To avoid the above-described defect, the quick charging circuit 42 is provided which starts to charge the capacitor 156 through the diode 152 upon closing the switch 153 (such as an ignition switch). Therefore, provided that the voltage VG, which develops at the junction between the resistors 150 and 151, is determined to be substantially equal to a voltage across the capacitor 156 at its normal state, then the system ensures a proper air-fuel mixture ratio control during the initial period in question.
In the above, the smoothing circuit 40 can be replaced by a circuit consisting of passive components such as a resistor and a capacitor. Using this circuit has advantages of low cost and very wide operational range compared with the smoothing circuit 40.
From the foregoing, the preferred embodiment of the present invention can remove the manual adjustment of the constant voltage VF and also ensures a proper control of the system during a certain period after initial energization of the system.
|Cited Patent||Filing date||Publication date||Applicant||Title|
|US3745768 *||Mar 30, 1972||Jul 17, 1973||Bosch Gmbh Robert||Apparatus to control the proportion of air and fuel in the air fuel mixture of internal combustion engines|
|US3939654 *||Feb 11, 1975||Feb 24, 1976||General Motors Corporation||Engine with dual sensor closed loop fuel control|
|Citing Patent||Filing date||Publication date||Applicant||Title|
|US4057042 *||Nov 7, 1975||Nov 8, 1977||Nissan Motor Co., Ltd.||Air-fuel mixture control apparatus for internal combustion engines using digitally controlled valves|
|US4075835 *||Nov 9, 1976||Feb 28, 1978||Nippon Soken, Inc.||Additional air control device|
|US4077207 *||Nov 9, 1976||Mar 7, 1978||Nippon Soken, Inc.||Additional air control device for maintaining constant air-fuel ratio|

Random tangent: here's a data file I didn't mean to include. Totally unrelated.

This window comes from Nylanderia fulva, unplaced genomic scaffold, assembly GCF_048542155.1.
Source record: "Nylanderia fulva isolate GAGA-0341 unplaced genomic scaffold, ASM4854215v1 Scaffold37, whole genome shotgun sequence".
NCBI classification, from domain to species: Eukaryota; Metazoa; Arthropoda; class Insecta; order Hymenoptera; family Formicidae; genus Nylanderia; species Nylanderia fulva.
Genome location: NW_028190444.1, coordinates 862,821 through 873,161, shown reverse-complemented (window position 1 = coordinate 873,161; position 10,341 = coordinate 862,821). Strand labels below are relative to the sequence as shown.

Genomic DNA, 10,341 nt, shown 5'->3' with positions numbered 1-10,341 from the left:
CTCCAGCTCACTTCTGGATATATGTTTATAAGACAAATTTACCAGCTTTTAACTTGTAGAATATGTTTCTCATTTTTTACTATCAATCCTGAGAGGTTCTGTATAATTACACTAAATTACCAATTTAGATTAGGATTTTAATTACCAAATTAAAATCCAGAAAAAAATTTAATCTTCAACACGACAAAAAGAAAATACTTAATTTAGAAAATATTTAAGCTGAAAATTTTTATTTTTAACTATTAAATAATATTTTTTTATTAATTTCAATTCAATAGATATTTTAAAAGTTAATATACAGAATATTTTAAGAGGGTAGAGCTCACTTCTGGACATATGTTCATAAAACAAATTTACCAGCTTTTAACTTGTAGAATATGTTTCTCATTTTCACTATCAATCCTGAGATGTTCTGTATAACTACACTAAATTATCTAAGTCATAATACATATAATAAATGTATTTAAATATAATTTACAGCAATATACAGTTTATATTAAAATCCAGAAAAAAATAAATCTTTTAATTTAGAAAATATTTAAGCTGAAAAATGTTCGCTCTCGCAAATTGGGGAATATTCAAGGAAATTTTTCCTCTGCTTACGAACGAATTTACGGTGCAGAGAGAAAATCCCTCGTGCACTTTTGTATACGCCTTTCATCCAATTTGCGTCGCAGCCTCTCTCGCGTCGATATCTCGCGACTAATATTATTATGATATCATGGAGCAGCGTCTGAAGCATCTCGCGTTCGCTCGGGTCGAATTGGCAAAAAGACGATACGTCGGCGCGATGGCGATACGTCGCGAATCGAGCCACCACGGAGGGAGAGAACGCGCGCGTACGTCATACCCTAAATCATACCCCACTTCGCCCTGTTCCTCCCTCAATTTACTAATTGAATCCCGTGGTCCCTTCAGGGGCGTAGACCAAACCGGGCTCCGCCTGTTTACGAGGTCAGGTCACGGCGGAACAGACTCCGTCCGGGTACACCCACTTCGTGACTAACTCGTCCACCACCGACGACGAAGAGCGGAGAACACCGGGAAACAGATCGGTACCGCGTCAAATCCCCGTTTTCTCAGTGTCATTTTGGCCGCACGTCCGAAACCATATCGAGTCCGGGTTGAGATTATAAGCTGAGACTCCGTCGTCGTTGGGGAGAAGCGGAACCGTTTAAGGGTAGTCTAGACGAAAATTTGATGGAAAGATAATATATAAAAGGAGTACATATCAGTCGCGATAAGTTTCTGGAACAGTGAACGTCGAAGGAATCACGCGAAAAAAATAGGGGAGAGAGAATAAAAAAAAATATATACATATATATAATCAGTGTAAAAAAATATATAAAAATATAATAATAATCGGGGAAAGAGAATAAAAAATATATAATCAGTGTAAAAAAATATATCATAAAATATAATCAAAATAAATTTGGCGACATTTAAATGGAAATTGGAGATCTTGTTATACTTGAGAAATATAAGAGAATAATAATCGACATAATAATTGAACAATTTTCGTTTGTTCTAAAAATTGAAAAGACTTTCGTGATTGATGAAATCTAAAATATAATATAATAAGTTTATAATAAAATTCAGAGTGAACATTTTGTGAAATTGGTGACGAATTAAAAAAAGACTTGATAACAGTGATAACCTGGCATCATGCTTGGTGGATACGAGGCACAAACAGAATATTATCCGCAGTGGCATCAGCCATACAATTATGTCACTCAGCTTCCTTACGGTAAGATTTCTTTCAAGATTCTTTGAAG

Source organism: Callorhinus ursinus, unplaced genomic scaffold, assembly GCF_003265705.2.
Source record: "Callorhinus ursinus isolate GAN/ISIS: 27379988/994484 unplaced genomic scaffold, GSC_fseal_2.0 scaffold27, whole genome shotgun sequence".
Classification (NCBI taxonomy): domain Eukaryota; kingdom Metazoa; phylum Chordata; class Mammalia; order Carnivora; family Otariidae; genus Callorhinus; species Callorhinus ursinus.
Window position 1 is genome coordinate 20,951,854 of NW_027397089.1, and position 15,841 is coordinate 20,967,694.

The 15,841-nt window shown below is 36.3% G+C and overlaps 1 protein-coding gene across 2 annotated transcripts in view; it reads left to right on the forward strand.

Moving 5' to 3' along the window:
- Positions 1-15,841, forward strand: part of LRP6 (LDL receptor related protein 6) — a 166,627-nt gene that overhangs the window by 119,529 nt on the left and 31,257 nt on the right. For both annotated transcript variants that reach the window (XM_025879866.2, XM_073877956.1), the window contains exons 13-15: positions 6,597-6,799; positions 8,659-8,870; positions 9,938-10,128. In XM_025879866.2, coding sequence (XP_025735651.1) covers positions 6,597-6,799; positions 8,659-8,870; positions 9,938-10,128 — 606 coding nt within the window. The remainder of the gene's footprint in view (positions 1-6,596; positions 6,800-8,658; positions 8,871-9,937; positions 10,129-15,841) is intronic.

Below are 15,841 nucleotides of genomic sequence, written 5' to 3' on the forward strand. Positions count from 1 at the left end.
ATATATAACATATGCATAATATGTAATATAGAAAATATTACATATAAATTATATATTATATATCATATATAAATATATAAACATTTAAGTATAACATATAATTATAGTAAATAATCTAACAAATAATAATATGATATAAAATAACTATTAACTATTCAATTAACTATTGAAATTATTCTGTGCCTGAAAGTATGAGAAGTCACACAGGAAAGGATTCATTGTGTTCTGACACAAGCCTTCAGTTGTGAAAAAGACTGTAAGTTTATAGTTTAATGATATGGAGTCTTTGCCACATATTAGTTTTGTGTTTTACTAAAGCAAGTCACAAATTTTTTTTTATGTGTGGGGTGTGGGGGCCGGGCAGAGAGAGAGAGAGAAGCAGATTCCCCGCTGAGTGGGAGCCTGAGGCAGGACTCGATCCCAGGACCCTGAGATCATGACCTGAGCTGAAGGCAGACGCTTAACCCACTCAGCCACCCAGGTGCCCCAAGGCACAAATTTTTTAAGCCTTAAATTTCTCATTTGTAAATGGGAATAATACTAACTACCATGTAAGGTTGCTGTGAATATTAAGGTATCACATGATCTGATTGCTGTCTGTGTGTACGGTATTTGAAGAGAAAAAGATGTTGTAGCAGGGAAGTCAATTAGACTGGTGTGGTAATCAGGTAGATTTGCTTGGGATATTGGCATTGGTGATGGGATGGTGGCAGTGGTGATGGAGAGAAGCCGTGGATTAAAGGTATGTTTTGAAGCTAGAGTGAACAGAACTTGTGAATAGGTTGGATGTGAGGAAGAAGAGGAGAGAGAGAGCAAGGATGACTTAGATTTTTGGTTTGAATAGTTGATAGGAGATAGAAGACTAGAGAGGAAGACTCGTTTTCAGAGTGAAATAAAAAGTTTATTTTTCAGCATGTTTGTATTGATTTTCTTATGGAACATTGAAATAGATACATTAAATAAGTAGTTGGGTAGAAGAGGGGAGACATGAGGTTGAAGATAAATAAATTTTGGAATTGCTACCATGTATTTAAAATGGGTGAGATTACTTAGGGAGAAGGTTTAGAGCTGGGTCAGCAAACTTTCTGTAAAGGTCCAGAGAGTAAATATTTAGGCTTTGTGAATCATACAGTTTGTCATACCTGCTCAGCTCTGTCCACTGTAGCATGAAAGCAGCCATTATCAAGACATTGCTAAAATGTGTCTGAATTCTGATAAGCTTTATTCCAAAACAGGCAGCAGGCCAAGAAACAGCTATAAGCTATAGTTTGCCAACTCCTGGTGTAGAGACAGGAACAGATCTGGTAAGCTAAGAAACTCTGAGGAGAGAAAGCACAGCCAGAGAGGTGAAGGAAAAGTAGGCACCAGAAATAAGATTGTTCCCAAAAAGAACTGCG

|US4079711 *||Nov 18, 1976||Mar 21, 1978||Nippon Soken, Inc.||Air-fuel ratio controlling device|
|US4084563 *||Nov 9, 1976||Apr 18, 1978||Nippon Soken, Inc.||Additional air control device for an internal combustion engine|
|US4106451 *||Mar 30, 1977||Aug 15, 1978||Nippon Soken, Inc.||Air-fuel ratio adjusting system for internal combustion engines|
|US4121548 *||Jul 8, 1977||Oct 24, 1978||Nippon Soken, Inc.||Deteriorated condition detecting apparatus for an oxygen sensor|
|US4121554 *||Jul 5, 1977||Oct 24, 1978||Nippondenso Co., Ltd.||Air-fuel ratio feedback control system|
|US4123999 *||Oct 20, 1976||Nov 7, 1978||Nissan Motor Company, Ltd.||Feedback air-fuel ratio control system for internal combustion engine capable of providing constant control signal at start of fuel feed|
|US4138979 *||Sep 29, 1977||Feb 13, 1979||The Bendix Corporation||Fuel demand engine control system|
|US4167924 *||Oct 3, 1977||Sep 18, 1979||General Motors Corporation||Closed loop fuel control system having variable control authority|
|US4175103 *||Nov 9, 1978||Nov 20, 1979||General Motors Corporation||Carburetor|
|US4178332 *||Jun 19, 1978||Dec 11, 1979||General Motors Corporation||Carburetor and method of calibration|
|US4178884 *||Apr 27, 1978||Dec 18, 1979||Nippondenso Co., Ltd.||Method and system to control the mixture air-to-fuel ratio|
|US4208990 *||May 9, 1977||Jun 24, 1980||Nissan Motor Company, Limited||Electronic closed loop air-fuel ratio control system|
|US4214558 *||Sep 23, 1977||Jul 29, 1980||Nissan Motor Company, Limited||Fuel control method and system with a circuit for operating valve in effective working range|
|US4221193 *||Oct 10, 1978||Sep 9, 1980||Nissan Motor Company, Limited||Fuel injection system for an automotive internal combustion engine equipped with a fuel cut off control signal generator|
|US4502444 *||Jul 19, 1983||Mar 5, 1985||Engelhard Corporation||Air-fuel ratio controller|
|US4505246 *||Aug 17, 1983||Mar 19, 1985||Honda Giken Kogyo Kabushiki Kaisha||Method for operating a closed loop air/fuel ratio control system of an internal combustion engine|
|U.S. Classification||123/696, 60/276, 261/121.4, 60/285|
|International Classification||F02D43/00, F02D41/14|
|Cooperative Classification||F02D41/1491, F02D43/00|
|European Classification||F02D41/14D9D6, F02D43/00|